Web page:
FIG. 2 shows an alternate embodiment of the detector array in which, instead of using a pair of detectors behind each lenslet, four separate detectors are employed such as is shown by reference numerals 55, 57, 59 and 61. Using four detectors behind each of the lenslets enables the system to utilize both vertical and horizontal pairs of detectors for determining range. In other words, if the remote object were in proper focus, then detectors 55, 57, 59 and 61 would be receiving the same amount of radiation. But if the object were to move out of focus, then the amount of radiation received by detectors 55 and 57 would change and so would the amount of radiation received by detectors 55 and 59 as well as that received by detectors 57 and 61. Accordingly, by the methods shown in the above-referred to patent, the outputs of detectors 55 and 59 combined could be compared with the outputs of detectors 57 and 61 combined for range finding or the outputs of detectors 55 and 57 combined could be compared with the outputs of detectors 59 and 61 for range finding according to the principles set forth in my above-indentified patent. This allows one to either use rows or columns to extract the range information desired.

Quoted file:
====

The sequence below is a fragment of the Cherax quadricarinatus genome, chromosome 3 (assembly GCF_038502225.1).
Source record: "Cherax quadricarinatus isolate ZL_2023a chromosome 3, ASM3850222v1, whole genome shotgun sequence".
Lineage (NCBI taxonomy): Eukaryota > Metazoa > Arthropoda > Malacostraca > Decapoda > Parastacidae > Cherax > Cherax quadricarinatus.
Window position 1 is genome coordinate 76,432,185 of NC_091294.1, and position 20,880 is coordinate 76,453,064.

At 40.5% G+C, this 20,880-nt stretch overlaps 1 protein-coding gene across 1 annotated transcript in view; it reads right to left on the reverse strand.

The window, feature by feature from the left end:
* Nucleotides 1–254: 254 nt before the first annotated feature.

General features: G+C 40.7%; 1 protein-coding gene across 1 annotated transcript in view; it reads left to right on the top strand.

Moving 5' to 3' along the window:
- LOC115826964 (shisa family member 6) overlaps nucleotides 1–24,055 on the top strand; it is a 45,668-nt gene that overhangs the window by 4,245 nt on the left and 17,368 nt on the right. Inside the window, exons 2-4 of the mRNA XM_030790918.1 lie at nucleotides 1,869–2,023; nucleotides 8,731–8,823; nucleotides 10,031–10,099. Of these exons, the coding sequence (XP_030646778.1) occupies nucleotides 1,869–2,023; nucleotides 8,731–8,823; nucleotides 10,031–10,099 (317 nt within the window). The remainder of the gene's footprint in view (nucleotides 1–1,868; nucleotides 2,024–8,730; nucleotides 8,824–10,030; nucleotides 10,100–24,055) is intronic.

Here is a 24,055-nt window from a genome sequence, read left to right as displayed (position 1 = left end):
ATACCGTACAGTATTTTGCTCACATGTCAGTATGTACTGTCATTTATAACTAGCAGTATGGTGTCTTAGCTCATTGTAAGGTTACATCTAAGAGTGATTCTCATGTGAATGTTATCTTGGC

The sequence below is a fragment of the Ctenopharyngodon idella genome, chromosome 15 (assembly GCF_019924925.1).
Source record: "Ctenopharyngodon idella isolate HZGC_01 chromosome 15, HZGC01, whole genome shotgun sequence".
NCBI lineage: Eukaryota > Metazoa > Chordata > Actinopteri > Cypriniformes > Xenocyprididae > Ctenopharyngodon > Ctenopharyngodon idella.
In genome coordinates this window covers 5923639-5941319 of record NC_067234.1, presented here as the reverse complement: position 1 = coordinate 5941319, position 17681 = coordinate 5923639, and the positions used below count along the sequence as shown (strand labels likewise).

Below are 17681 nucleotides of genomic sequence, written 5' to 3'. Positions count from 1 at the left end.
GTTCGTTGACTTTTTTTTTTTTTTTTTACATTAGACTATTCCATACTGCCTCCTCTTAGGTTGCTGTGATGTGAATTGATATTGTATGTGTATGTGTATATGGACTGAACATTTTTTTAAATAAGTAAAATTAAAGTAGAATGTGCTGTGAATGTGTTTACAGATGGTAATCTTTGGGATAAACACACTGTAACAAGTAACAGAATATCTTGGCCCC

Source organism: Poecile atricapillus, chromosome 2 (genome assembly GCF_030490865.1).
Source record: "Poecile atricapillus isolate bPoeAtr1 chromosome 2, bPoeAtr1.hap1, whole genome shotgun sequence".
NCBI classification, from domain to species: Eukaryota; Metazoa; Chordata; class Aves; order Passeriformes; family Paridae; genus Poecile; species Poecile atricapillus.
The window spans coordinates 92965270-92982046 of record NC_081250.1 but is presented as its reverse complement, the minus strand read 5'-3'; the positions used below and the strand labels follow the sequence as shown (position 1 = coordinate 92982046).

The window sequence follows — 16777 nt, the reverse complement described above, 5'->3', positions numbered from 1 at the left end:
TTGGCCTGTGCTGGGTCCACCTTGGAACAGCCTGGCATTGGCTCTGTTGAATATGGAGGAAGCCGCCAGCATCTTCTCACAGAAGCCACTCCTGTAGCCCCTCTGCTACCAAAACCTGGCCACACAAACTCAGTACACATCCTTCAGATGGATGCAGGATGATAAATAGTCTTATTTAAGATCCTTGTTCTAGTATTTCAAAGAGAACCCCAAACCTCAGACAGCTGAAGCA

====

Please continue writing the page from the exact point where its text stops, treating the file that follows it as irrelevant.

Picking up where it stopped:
To avoid combining outputs, the arrays could be made of detector combinations as shown in FIG. 3 or in FIG. 4.
As an alternate use for the present invention, it should be realized that the detectors of FIG. 1, for example, sense the image of the object from different areas of the lens 10. As such, the outputs of a detector pair, such as 20 and 21, are, in fact, a portion of a stereo pair. Thus, in FIG. 1, by using a large array of detectors and connecting their outputs by way of a cable 68 to a display device 70, such as a TV receiver, so that the outputs of all of the left side detectors created a first image and the outputs of all of the right side detectors created a second image, the two images being displayed would, in effect, be a stereo image of the scene and if one of the viewer's eyes saw the first image and the other eye saw the second image, the viewer would be able to see a stereo TV picture.
For example, as is described in a copending application of Jurisson and Khalafalla, Ser. No. 35,173, filed May 2, 1979, now U.S. Pat. No. 4,286,286, and assigned to the assignee of the present invention, assume the image created by the outputs of the left side detectors were first displayed on the TV screen and then the image created by the output of the right side detectors were secondly displayed and this was repeated in rapid succession and assume the viewer wore glasses which were synchronized with the alternating images first left opaque, then right opaque, etc., the viewer would see the image in stereo.
It is therefore seen that I have provided a novel detector array for use in determining not only the image characteristics of an object but in determining its range and allowing the detector to be useful in systems such as robotics for performing functions on remote objects. I do not wish to be limited to the specific disclosures used in connection with the preferred embodiment and wish only to be limited by the following claims.